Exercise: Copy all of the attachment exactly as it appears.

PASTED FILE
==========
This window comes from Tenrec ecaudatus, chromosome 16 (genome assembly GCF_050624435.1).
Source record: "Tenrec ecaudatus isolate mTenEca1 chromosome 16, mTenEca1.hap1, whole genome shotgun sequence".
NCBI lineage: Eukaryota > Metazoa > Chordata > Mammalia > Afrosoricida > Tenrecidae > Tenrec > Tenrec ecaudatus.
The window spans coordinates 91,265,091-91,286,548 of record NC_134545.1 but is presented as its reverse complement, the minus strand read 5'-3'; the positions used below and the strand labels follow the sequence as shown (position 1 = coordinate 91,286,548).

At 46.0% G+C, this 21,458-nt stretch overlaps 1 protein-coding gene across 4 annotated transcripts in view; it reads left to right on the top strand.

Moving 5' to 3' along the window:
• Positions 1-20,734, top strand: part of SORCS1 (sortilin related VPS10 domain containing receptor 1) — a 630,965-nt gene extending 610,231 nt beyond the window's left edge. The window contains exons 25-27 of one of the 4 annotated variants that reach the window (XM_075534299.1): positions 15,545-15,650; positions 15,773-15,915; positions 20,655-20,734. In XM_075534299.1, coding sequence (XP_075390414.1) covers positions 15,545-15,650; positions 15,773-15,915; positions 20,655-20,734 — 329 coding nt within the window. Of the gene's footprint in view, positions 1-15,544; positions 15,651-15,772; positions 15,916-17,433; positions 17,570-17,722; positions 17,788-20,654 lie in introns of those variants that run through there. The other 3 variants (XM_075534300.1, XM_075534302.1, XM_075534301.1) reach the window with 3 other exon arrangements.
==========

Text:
This window comes from Tenrec ecaudatus, chromosome 16 (genome assembly GCF_050624435.1).
Source record: "Tenrec ecaudatus isolate mTenEca1 chromosome 16, mTenEca1.hap1, whole genome shotgun sequence".
NCBI lineage: Eukaryota > Metazoa > Chordata > Mammalia > Afrosoricida > Tenrecidae > Tenrec > Tenrec ecaudatus.
The window spans coordinates 91,265,091-91,286,548 of record NC_134545.1 but is presented as its reverse complement, the minus strand read 5'-3'; the positions used below and the strand labels follow the sequence as shown (position 1 = coordinate 91,286,548).

At 46.0% G+C, this 21,458-nt stretch overlaps 1 protein-coding gene across 4 annotated transcripts in view; it reads left to right on the top strand.

Moving 5' to 3' along the window:
• Positions 1-20,734, top strand: part of SORCS1 (sortilin related VPS10 domain containing receptor 1) — a 630,965-nt gene extending 610,231 nt beyond the window's left edge. The window contains exons 25-27 of one of the 4 annotated variants that reach the window (XM_075534299.1): positions 15,545-15,650; positions 15,773-15,915; positions 20,655-20,734. In XM_075534299.1, coding sequence (XP_075390414.1) covers positions 15,545-15,650; positions 15,773-15,915; positions 20,655-20,734 — 329 coding nt within the window. Of the gene's footprint in view, positions 1-15,544; positions 15,651-15,772; positions 15,916-17,433; positions 17,570-17,722; positions 17,788-20,654 lie in introns of those variants that run through there. The other 3 variants (XM_075534300.1, XM_075534302.1, XM_075534301.1) reach the window with 3 other exon arrangements.